Written by: Kimberly White
Ethiopia planted a record-breaking 353,633,660 trees in 12 hours on July 29th. Initially setting out to plant 200 million trees, the nation exceeded the goal by more than 153 million.
India had previously held the World Record. In 2016, India had more than 800,000 volunteers plant more than 50 million trees.
Within the first six hours, Prime Minister Abiy announced that 150 million trees had already been planted. “#Ethiopia the six-hour result shows we’re halfway to our goal. Congratulations for this milestone as we all #PlantOurPrint for a #GreenLegacy. Let’s build on the momentum in the remaining hours,” he tweeted.
Millions of Ethiopians were invited to take part in the challenge. The tree planting was part of Green Legacy, a reforestation initiative spearheaded by Prime Minister Abiy Ahmed. Launched in May 2019, Green Legacy is an effort to combat environmental degradation, build resilience, and transition into a green society.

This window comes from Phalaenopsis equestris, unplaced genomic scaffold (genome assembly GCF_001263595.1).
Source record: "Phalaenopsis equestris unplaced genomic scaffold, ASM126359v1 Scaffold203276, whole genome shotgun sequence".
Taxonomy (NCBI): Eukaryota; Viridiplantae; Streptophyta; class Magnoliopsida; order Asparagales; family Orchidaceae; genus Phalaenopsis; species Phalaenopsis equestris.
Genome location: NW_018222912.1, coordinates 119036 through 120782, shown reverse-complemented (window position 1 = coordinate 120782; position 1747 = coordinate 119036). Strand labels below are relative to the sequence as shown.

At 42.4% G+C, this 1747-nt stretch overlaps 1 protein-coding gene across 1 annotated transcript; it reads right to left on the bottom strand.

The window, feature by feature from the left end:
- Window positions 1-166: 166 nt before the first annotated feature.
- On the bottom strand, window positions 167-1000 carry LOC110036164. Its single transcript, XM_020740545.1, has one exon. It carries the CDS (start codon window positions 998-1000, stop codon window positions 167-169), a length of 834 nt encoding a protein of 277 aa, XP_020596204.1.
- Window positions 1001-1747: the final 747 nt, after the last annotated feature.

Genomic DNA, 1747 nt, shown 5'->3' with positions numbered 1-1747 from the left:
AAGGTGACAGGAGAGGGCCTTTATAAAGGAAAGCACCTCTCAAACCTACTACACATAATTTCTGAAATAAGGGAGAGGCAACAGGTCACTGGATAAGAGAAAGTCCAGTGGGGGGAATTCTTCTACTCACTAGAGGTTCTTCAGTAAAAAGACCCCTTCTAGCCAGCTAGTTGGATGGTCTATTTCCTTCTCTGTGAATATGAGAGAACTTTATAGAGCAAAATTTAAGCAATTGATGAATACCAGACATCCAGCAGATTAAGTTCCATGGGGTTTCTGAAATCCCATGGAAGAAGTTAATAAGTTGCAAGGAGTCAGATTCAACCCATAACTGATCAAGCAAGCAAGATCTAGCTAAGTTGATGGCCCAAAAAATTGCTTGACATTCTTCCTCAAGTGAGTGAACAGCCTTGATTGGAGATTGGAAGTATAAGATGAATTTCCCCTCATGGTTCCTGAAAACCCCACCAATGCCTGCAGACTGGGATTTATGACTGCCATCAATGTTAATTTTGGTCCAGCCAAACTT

Over the years, the country has lost nearly 97% of native forests due to a growing population and increased food production. The ambitious initiative aims to plant 40 trees for every person in Ethiopia, approximately 4 billion trees, by October 2019. On July 24th, the Ministry of Agriculture reported that the country had already planted 2.6 billion trees.
The mass tree planting is the latest move in Ethiopia’s reforestation efforts. In 2014, Ethiopia committed to restoring 15 million hectares of deforested land by 2025.
Globally, 18.7 million acres of forest are lost annually. Forests are a vital part of climate mitigation. A recent study hailed reforestation as “the best climate change solution available.” According to Global Forest Watch, forests can provide 30% of the solution to keeping temperature change below 2° C.
Project Drawdown, a nonprofit organization and coalition focused on solutions to climate change, marks afforestation efforts as the 15th most important solution to mitigate the climate crisis.
Header Image Credit: Embassy of Ethiopia, Brussels